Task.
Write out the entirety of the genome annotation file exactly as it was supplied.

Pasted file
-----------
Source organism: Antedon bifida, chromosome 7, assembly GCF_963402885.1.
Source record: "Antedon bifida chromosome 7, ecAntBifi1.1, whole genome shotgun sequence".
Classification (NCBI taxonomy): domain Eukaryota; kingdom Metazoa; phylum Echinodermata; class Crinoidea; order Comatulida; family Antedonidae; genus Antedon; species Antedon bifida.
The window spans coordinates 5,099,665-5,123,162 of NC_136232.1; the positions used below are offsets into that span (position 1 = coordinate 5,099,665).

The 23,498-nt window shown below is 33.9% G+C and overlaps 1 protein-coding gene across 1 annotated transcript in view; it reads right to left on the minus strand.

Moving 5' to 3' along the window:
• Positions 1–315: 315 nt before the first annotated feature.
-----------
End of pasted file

Source organism: Antedon bifida, chromosome 7, assembly GCF_963402885.1.
Source record: "Antedon bifida chromosome 7, ecAntBifi1.1, whole genome shotgun sequence".
Classification (NCBI taxonomy): domain Eukaryota; kingdom Metazoa; phylum Echinodermata; class Crinoidea; order Comatulida; family Antedonidae; genus Antedon; species Antedon bifida.
The window spans coordinates 5,099,665-5,123,162 of NC_136232.1; the positions used below are offsets into that span (position 1 = coordinate 5,099,665).

The 23,498-nt window shown below is 33.9% G+C and overlaps 1 protein-coding gene across 1 annotated transcript in view; it reads right to left on the minus strand.

Moving 5' to 3' along the window:
• Positions 1–315: 315 nt before the first annotated feature.